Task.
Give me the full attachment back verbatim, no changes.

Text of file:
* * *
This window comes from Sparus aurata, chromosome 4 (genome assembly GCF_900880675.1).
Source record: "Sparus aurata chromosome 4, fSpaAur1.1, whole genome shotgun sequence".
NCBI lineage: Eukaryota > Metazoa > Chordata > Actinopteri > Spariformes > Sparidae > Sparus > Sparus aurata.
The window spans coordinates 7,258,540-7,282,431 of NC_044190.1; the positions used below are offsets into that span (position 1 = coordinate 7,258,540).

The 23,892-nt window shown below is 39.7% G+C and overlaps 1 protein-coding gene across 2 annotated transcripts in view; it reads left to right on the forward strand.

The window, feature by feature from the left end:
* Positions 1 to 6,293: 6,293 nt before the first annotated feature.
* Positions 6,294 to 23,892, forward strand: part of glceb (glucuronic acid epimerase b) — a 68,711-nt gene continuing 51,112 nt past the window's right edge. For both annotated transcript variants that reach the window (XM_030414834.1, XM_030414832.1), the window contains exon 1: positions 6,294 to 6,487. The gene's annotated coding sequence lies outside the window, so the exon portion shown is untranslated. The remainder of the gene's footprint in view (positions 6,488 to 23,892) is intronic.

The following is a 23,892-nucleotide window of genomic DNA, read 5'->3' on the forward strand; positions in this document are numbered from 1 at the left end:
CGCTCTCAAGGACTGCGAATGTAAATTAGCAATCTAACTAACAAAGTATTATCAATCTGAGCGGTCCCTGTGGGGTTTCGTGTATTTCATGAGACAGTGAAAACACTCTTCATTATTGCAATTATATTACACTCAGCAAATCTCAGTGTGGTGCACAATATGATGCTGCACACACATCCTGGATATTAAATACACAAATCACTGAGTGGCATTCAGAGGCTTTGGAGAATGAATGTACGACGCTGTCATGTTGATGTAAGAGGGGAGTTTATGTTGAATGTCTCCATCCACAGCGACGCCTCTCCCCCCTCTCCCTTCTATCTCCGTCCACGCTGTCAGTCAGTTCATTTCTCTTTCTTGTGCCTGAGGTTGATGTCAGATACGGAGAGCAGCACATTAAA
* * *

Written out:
This window comes from Sparus aurata, chromosome 4 (genome assembly GCF_900880675.1).
Source record: "Sparus aurata chromosome 4, fSpaAur1.1, whole genome shotgun sequence".
NCBI lineage: Eukaryota > Metazoa > Chordata > Actinopteri > Spariformes > Sparidae > Sparus > Sparus aurata.
The window spans coordinates 7,258,540-7,282,431 of NC_044190.1; the positions used below are offsets into that span (position 1 = coordinate 7,258,540).

The 23,892-nt window shown below is 39.7% G+C and overlaps 1 protein-coding gene across 2 annotated transcripts in view; it reads left to right on the forward strand.

The window, feature by feature from the left end:
* Positions 1 to 6,293: 6,293 nt before the first annotated feature.
* Positions 6,294 to 23,892, forward strand: part of glceb (glucuronic acid epimerase b) — a 68,711-nt gene continuing 51,112 nt past the window's right edge. For both annotated transcript variants that reach the window (XM_030414834.1, XM_030414832.1), the window contains exon 1: positions 6,294 to 6,487. The gene's annotated coding sequence lies outside the window, so the exon portion shown is untranslated. The remainder of the gene's footprint in view (positions 6,488 to 23,892) is intronic.

The following is a 23,892-nucleotide window of genomic DNA, read 5'->3' on the forward strand; positions in this document are numbered from 1 at the left end:
CGCTCTCAAGGACTGCGAATGTAAATTAGCAATCTAACTAACAAAGTATTATCAATCTGAGCGGTCCCTGTGGGGTTTCGTGTATTTCATGAGACAGTGAAAACACTCTTCATTATTGCAATTATATTACACTCAGCAAATCTCAGTGTGGTGCACAATATGATGCTGCACACACATCCTGGATATTAAATACACAAATCACTGAGTGGCATTCAGAGGCTTTGGAGAATGAATGTACGACGCTGTCATGTTGATGTAAGAGGGGAGTTTATGTTGAATGTCTCCATCCACAGCGACGCCTCTCCCCCCTCTCCCTTCTATCTCCGTCCACGCTGTCAGTCAGTTCATTTCTCTTTCTTGTGCCTGAGGTTGATGTCAGATACGGAGAGCAGCACATTAAA